My genres are hard rock and heavy metal. For this type of music, I think the DT1990 is the better headphone. The reason for this, is because it just attacks the music. It pulls all the detail out of it. Instead of the headphone saying " I am going to let the artist show you what is on the album", the headphone says "hey artist, you sit back, and let me show the listener myself". Guitars are engaging, and have a nice bite to them. Instruments sound layered, and details are pushed forward. It is a real toe tapper of a headphone for heavy styles of music. The thing is though, for anyone who has not heard either headphone, I actually recommend both headphones, unless you have a specific sound you want. If you want a headphone that has pinpoint imaging, is engaging, and has up front detail retrieval, the DT1990 is a great choice. If you want a more relaxing listen, where you want a sound which is reminiscent of listening to vinyl, then the Amiron is a great choice. If you want both of these experiences, then I recommend both headphones.
 
May 9, 2021 at 7:24 AM Post #10,637 of 10,703

vonBaron

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I absolutely love my Empyrean for metal. It's not my main genre, so I didn't decide on the Empyrean specifically because it's ideal for metal, but I've naturally been listening to metal more regularly since owning the Empyrean, and gained a new appreciation for it.
Empyrean are too slow and soft to metal.
 
May 9, 2021 at 6:23 PM Post #10,638 of 10,703

Terriero

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The DT 1990 is an amazing headphone for heavy metal music, which is what I listen to. Thanks for the feedback as well. I ended up doing a comparison of the Amiron Home and the DT 1990 back last year in the thread. This is what I said about the 2 headphonones. I will copy and paste it here below.

In terms of sub bass extension, both headphones are about equal. With the mid bass, the Amiron is more elevated. When using the DT1990 with the analytical pads, it does not have any mid bass bump at all. It is rather flat across the entire bass range up to the lower mids. With the balanced pads, there is certainly a hump there. I am not a fan of a mid bass hump on a headphone. I really dislike when mid bass bleeds into the mids on a headphone. I will always EQ this down on a headphone which has it with stock tuning. Even when comparing with the balanced pads though, the Amiron mid bass is still higher and broader in its elevation than the 1990. It bleeds into the lower mids more. Overall, the DT1990 has a faster, tighter, and more engaging bass. It has fast decay in the lower bass frequencies, and is not boomy at all. Both headphones need a mid bass reduction to sound correct though (if using the balanced pads on the 1990). With the analytical pads, the mid bass on the 1990 is completely flat. The bass on the Amiron is warmer and softer across the range. It has a bit of a loose character to its presentation. Keep in mind I am comparing the Amiron against the 1990 with the balanced pads though.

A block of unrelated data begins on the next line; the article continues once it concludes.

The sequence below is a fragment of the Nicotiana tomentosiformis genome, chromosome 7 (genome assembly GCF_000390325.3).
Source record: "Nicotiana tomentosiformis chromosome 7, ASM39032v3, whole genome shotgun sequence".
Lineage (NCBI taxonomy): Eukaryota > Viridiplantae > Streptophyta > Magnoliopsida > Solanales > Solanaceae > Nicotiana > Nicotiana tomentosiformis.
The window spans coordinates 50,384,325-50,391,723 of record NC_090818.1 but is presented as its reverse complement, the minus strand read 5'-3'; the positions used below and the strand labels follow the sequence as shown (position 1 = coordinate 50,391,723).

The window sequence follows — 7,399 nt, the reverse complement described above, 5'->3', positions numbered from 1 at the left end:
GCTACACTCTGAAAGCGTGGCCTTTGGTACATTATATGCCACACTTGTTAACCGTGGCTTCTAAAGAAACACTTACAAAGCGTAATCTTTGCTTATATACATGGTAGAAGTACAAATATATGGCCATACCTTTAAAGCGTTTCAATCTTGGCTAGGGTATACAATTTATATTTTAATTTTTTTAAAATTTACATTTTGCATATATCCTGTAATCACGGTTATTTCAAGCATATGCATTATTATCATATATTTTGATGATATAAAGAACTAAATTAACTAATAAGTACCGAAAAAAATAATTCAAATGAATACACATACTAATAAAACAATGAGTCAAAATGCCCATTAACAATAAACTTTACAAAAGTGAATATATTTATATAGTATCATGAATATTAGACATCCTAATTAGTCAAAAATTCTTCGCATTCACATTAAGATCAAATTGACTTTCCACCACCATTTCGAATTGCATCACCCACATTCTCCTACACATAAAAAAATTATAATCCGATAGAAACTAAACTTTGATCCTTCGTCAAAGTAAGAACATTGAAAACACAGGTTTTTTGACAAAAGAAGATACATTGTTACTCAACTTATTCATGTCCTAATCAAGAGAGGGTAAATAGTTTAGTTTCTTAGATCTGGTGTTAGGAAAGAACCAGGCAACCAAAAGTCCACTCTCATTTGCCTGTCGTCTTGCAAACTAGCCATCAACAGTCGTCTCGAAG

With the mids, the Amiron is more layed back. It is recessed in the mids, partially from that heavy mid bass hump that bleeds in. The Amiron is recessed from 1kHz to 5kHz. Vocals are layed back, and not harsh at all. All of the detail is there. Instrument location is correct. The soundstage is vast, and imaging is excellent. The Amiron offers all kinds of details in the music that most other warm headphones just do not produce. It really is a unique headphone. With the mids being recessed though, there is a sense of distance between you and instruments, as well as the vocals. Nothing in the music is up front at all. The Amiron is not designed to offer a dynamic and energetic listening experience. It is all about sitting back with a quality beverage and enjoying a relaxing listen with the music of your choice.

With the DT1990, the mids are a tiny bit recessed, but only just slightly. Instruments are more defined and up front. Vocals are not layed back. They are right in the center of your head. Imaging is pinpoint, and extremely accurate. Like the Amiron, the DT1990 also reveals all kinds of details in music, but it does so with even more focus. It demands your attention. Soundstage on the DT1990 is slightly less wide than the Amiron. The 1990 is certainly not narrow though. In exchange for it being not quite as vast as the Amiron, it gives you a more focused and realistic presentation. Instruments on the DT 1990 have better separation and layering. The Amiron is already good at detail retrieval. The 1990 pushes this a full step forward, and nothing in the music is able to hide from you.

Regarding the treble, as we all know, the Amiron is certainly more layed back. It is not a bright headphone at all. The treble response is clean, non-fatiguing, and organic. This is a headphone that you can listen to for hours. In my opinion, it could use a little more extension in the upper treble. It is slightly rolled off in the highest frequencies. This is a headphone that you can easily turn up and get blasting because it just has a relaxing sound signature. I can not imagine anyone claiming this headphone is bright or piercing. If that is the case, the person needs to get their hearing checked.